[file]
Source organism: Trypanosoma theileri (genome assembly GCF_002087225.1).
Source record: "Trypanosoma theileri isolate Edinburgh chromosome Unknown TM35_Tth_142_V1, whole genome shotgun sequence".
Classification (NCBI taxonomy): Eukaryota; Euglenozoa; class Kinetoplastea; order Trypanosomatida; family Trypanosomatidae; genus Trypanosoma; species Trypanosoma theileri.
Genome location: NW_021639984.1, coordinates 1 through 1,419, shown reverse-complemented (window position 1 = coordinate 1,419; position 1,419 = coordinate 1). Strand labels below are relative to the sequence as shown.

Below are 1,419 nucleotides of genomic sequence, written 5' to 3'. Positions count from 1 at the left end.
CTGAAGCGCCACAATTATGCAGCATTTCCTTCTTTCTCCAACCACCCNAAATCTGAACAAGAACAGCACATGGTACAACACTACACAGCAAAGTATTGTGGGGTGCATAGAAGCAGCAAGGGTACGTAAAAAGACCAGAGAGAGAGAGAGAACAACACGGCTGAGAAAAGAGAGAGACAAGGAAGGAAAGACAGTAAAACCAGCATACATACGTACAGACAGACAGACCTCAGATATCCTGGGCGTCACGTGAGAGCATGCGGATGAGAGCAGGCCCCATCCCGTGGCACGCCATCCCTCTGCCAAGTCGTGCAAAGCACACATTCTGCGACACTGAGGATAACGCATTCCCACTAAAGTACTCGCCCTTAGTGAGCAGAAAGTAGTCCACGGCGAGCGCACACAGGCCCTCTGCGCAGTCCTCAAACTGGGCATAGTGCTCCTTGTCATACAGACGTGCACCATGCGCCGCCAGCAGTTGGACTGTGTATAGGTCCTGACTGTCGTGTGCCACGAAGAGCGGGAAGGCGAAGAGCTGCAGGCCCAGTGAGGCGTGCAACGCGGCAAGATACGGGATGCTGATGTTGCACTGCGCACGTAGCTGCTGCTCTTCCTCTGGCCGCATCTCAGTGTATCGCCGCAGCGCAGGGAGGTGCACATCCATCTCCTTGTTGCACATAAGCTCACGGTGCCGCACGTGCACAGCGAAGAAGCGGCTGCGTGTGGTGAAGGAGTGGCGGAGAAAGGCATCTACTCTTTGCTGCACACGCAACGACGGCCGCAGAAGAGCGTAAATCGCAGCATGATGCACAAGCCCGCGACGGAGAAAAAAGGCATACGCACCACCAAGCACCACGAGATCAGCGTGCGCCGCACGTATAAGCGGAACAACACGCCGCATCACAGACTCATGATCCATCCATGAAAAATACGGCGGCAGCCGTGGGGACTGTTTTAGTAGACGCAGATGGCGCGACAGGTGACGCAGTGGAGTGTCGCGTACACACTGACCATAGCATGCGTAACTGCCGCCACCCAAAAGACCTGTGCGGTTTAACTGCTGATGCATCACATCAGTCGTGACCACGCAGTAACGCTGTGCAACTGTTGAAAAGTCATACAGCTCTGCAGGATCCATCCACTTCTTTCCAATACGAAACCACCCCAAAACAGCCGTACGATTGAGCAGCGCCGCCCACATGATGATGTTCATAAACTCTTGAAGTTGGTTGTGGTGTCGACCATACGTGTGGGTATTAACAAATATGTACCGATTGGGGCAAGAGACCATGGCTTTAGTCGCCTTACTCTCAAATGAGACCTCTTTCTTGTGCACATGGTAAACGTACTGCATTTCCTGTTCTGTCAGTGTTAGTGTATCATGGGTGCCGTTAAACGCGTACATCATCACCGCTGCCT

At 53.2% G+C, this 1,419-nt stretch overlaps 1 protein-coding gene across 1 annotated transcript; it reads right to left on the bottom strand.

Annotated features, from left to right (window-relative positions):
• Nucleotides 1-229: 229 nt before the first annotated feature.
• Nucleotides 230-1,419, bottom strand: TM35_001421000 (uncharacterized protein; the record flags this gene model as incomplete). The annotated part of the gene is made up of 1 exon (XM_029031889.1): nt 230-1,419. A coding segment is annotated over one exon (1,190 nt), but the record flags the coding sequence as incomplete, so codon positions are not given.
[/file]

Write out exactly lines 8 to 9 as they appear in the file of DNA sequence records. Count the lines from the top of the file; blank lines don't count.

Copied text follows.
Annotated features, from left to right (window-relative positions):
• Nucleotides 1-229: 229 nt before the first annotated feature.